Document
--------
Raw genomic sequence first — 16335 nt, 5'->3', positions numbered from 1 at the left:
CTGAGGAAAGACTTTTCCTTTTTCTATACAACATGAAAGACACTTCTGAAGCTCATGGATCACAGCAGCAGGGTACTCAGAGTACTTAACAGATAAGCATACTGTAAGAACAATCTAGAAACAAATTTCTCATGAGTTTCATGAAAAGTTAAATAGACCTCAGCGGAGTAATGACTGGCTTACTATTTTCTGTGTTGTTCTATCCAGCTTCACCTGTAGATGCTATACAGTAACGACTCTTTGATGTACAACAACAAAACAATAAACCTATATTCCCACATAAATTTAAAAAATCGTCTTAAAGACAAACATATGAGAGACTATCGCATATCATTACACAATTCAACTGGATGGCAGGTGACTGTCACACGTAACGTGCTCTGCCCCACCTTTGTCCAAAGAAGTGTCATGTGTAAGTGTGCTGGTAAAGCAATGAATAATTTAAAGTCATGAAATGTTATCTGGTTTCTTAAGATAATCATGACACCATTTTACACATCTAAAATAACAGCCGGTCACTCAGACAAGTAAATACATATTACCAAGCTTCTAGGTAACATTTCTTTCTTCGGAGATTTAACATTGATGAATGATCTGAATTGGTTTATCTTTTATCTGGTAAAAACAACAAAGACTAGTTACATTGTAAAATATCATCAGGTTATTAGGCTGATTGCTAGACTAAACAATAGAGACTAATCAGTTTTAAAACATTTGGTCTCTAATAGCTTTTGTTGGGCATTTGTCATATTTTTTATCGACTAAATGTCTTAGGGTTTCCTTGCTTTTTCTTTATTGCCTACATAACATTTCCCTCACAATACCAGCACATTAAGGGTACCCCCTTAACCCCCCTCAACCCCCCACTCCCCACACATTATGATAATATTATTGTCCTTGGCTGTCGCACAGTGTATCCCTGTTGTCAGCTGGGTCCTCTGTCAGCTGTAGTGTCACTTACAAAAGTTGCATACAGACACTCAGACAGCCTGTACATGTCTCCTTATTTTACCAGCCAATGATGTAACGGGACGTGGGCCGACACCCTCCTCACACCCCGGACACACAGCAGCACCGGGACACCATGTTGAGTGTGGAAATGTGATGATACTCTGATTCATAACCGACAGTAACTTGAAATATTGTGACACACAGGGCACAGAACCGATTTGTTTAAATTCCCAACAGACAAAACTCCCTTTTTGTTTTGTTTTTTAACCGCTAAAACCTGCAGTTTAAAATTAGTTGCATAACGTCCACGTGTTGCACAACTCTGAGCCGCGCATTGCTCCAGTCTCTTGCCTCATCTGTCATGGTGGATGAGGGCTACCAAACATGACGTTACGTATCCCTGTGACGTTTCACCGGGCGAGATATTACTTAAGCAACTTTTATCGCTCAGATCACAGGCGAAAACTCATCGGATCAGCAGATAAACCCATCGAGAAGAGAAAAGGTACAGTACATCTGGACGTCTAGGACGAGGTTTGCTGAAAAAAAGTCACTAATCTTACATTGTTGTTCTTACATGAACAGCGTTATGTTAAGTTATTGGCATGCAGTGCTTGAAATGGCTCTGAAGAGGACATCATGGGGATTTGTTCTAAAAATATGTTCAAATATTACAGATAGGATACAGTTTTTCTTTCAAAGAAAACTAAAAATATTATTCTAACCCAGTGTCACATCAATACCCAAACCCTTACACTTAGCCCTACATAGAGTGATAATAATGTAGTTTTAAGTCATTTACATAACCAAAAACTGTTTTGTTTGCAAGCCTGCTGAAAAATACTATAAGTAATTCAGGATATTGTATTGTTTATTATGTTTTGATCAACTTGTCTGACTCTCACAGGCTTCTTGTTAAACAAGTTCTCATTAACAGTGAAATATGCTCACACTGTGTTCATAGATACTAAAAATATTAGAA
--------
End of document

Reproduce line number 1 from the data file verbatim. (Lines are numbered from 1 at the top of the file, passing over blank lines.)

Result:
Raw genomic sequence first — 16335 nt, 5'->3', positions numbered from 1 at the left: